The library's founders agree that its success will depend largely on
whether leading scholars are willing to forsake the certain status of
publishing in the established journals to support the principle of science
as a public resource. In a profession where publishing in a top journal is
often crucial to success and grant money, that may be a difficult task.

"I'd be happy to forswear publishing in any of those journals, but I'm not
in a position where I need a job," said Dr. Marc Kirschner, chairman of
the cell biology department at Harvard Medical School and a member of the
electronic library's editorial board. "The difficulty will be getting over
this hump from the point where people say, `Why should I risk it?' to
where they don't see it as a risk."

In that regard, the Howard Hughes Medical Institute . the nonprofit
institute whose $11 billion endowment makes it a leading supporter of
medical research . has emerged as a powerful ally. Dr. Thomas R. Cech, the
institute's president, has publicly endorsed the library's goals and
promised to cover its investigators' extra costs of publishing in the new
journals.

As for other researchers, "people will want to be associated with this
because it is such a good deed," said another member of the library's
editorial board, Dr. Nicholas R. Cozzarelli, editor of The Proceedings of
the National Academy of Sciences.

Unfettered access to the literature, library supporters say, would
eliminate unnecessary duplication and allow doctors in poor countries,
scientists at budget-conscious institutions, high school students, cancer
patients and anyone else who could not afford subscriptions to benefit
from existing research and add to it.

Moreover, they say, the taxpayers, who spend nearly $40 billion a year on
biomedical research, should not have to pay again . or wait some
unspecified period . to be able to search for and see the results
themselves.

But Derk Haank, chairman of Elsevier Science, whose 1,500 journals include
Cell, says such criticism is misguided. Elsevier, he says, is offering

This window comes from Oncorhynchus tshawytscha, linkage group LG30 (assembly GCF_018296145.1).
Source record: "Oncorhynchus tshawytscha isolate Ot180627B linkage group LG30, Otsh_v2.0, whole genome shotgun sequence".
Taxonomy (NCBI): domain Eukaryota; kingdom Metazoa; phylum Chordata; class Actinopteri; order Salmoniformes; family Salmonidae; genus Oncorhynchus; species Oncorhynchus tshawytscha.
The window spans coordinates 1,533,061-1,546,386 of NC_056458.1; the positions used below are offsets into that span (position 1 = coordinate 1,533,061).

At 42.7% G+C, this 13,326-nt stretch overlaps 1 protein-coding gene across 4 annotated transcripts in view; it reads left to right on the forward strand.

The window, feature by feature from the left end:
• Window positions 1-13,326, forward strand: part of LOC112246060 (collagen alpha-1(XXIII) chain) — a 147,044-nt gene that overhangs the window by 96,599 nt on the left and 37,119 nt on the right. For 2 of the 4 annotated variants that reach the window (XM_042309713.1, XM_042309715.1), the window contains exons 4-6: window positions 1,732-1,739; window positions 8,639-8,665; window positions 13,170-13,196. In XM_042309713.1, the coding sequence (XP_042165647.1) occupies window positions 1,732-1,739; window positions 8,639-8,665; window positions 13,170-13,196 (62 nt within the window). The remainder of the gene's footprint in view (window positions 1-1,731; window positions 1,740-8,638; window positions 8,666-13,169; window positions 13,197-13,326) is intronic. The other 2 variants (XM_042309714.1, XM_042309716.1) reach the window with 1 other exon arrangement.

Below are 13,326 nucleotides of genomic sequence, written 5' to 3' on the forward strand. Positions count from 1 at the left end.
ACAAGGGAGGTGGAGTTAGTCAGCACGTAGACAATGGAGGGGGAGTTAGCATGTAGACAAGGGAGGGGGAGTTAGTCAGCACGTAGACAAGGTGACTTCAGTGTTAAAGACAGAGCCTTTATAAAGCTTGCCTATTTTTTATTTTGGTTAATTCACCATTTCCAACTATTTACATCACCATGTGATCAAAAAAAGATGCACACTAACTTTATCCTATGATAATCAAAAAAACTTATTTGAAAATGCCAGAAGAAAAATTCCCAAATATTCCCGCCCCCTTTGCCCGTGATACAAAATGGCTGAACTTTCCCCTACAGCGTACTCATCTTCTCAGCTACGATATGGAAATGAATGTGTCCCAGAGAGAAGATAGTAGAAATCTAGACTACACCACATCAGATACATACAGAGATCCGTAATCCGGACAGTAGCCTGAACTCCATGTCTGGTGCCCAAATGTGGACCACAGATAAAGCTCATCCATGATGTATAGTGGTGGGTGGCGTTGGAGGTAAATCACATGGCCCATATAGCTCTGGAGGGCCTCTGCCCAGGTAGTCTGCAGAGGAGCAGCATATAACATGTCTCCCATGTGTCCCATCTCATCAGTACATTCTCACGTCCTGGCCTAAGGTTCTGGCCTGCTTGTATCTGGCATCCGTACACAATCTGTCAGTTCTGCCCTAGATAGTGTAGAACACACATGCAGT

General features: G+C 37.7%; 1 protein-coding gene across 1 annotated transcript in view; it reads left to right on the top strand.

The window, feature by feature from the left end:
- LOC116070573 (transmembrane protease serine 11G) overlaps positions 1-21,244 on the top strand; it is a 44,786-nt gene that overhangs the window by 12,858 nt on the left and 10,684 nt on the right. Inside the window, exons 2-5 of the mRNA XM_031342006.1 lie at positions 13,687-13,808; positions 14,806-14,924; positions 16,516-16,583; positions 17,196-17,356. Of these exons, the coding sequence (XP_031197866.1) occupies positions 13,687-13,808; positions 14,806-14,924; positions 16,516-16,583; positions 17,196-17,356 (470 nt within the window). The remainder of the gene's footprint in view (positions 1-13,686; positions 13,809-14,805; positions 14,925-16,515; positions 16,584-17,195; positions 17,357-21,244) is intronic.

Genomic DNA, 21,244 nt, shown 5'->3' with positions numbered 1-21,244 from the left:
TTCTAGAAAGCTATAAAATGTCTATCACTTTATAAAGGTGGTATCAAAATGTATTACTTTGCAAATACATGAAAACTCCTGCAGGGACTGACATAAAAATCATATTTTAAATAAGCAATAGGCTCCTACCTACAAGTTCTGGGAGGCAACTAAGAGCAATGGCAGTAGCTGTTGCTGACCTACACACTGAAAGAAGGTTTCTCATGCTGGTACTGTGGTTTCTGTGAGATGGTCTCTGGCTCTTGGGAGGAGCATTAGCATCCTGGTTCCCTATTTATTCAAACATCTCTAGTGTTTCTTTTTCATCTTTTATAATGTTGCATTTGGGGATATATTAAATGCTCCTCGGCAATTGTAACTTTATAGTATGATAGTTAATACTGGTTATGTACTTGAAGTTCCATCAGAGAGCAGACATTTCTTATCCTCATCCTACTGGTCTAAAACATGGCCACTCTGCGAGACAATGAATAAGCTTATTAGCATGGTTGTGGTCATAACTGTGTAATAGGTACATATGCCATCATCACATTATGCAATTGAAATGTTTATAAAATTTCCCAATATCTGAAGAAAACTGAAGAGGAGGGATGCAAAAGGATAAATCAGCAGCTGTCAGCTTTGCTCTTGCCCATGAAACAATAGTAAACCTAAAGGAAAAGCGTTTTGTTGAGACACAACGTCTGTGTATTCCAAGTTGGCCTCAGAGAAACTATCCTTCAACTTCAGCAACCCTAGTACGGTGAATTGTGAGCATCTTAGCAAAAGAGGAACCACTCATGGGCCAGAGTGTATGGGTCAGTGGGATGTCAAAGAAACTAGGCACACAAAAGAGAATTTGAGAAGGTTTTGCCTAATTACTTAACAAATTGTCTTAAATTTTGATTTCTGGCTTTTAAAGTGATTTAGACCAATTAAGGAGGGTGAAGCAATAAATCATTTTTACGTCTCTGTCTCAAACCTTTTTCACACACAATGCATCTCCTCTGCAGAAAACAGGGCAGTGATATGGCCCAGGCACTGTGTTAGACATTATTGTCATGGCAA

broader access to its electronic databases to the institutions that want
it for far less than the cost of subscribing to dozens of paper journals.
"It sounds very sympathetic to say this should be available to the
public," he said. "But this kind of material is only used by experts."

Still, in addition to making data available to more people sooner, the
electronic library's founders argue that the research itself becomes more
valuable when it is not walled off by copyrights and Balkanized in
separate electronic databases. They envision the sprouting of a kind of
cyber neural network, where all of scientific knowledge can be searched,
sorted and grafted with a fluidity that will speed discovery.

Under the library's editorial policy, any data can be integrated into new
work as long as the original author is credited appropriately. The model
is inspired by GenBank, the central repository of DNA sequences whose open
access policy has driven much of the progress in genomics and
biotechnology of the last decade.

The library's roots can be traced to Dr. Patrick O. Brown's frustration at
the barriers to literature he needed for research at his genetics
laboratory at the Stanford University School of Medicine in 1998. "The
information I wanted was information scientists had published with the
goal of making it available to all their colleagues," he said. "And I
couldn't get it readily because of the way the system was organized."

Dr. Varmus, then director of the National Institutes for Health, talked
with Dr. Brown in January 1999 and decided to pay for a Web site that
would provide free access to peer-reviewed scientific literature.
PubMedCentral (www.pubmedcentral.gov) was opened the next year.

By a year later, however, only a handful of journals had decided to
participate in the government archive. In an effort to whip up enthusiasm,
Drs. Varmus, Brown and Eisen began circulating an open letter to the
journals, asking them to place their articles in a free online database.

The petition quickly garnered 30,000 signers around the world, including
several Nobel laureates, who promised to publish their work only in
journals that complied with their demand. But almost none did.

That is when Dr. Varmus and his colleagues became convinced that they
needed to raise money to start their own publication. After being rejected
by several traditional science research foundations, the scientists found
a sympathetic ear at the Silicon Valley foundation whose benefactor, Dr.
Gordon E. Moore, was the co-founder of Intel Corporation.

"Scientists are a conservative bunch," said Dr. Edward Penhoet, the
foundation's senior director for science. "In the short term they'll still
be publishing in Cell and other places. But in the long term, I think this
has the potential to dramatically facilitate science."